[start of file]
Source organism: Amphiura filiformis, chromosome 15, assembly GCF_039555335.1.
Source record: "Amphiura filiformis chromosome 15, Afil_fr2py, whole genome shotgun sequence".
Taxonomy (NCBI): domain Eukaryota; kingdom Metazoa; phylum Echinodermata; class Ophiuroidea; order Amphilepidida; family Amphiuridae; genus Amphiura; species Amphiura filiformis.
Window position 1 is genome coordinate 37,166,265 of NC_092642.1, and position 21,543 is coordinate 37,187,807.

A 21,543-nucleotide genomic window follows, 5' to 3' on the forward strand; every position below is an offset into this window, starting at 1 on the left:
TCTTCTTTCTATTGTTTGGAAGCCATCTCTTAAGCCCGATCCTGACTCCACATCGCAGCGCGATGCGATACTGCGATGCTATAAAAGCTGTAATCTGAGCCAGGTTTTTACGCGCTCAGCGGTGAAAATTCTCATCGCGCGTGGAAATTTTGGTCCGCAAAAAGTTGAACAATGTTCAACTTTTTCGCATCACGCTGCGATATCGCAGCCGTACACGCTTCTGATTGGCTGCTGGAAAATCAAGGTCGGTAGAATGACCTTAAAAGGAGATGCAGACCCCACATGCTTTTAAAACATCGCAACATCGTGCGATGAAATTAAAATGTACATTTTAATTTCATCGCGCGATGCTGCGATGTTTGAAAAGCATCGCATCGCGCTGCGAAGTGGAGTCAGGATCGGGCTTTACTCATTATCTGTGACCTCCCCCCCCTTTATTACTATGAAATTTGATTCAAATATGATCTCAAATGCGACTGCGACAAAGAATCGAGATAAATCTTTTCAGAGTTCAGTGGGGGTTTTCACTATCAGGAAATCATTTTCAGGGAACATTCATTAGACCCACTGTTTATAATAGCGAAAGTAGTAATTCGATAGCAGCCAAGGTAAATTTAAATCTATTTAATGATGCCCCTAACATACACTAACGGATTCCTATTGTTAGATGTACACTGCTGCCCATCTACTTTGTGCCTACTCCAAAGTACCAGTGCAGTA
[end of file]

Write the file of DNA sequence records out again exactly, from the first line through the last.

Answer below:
Source organism: Amphiura filiformis, chromosome 15, assembly GCF_039555335.1.
Source record: "Amphiura filiformis chromosome 15, Afil_fr2py, whole genome shotgun sequence".
Taxonomy (NCBI): domain Eukaryota; kingdom Metazoa; phylum Echinodermata; class Ophiuroidea; order Amphilepidida; family Amphiuridae; genus Amphiura; species Amphiura filiformis.
Window position 1 is genome coordinate 37,166,265 of NC_092642.1, and position 21,543 is coordinate 37,187,807.

A 21,543-nucleotide genomic window follows, 5' to 3' on the forward strand; every position below is an offset into this window, starting at 1 on the left:
TCTTCTTTCTATTGTTTGGAAGCCATCTCTTAAGCCCGATCCTGACTCCACATCGCAGCGCGATGCGATACTGCGATGCTATAAAAGCTGTAATCTGAGCCAGGTTTTTACGCGCTCAGCGGTGAAAATTCTCATCGCGCGTGGAAATTTTGGTCCGCAAAAAGTTGAACAATGTTCAACTTTTTCGCATCACGCTGCGATATCGCAGCCGTACACGCTTCTGATTGGCTGCTGGAAAATCAAGGTCGGTAGAATGACCTTAAAAGGAGATGCAGACCCCACATGCTTTTAAAACATCGCAACATCGTGCGATGAAATTAAAATGTACATTTTAATTTCATCGCGCGATGCTGCGATGTTTGAAAAGCATCGCATCGCGCTGCGAAGTGGAGTCAGGATCGGGCTTTACTCATTATCTGTGACCTCCCCCCCCTTTATTACTATGAAATTTGATTCAAATATGATCTCAAATGCGACTGCGACAAAGAATCGAGATAAATCTTTTCAGAGTTCAGTGGGGGTTTTCACTATCAGGAAATCATTTTCAGGGAACATTCATTAGACCCACTGTTTATAATAGCGAAAGTAGTAATTCGATAGCAGCCAAGGTAAATTTAAATCTATTTAATGATGCCCCTAACATACACTAACGGATTCCTATTGTTAGATGTACACTGCTGCCCATCTACTTTGTGCCTACTCCAAAGTACCAGTGCAGTA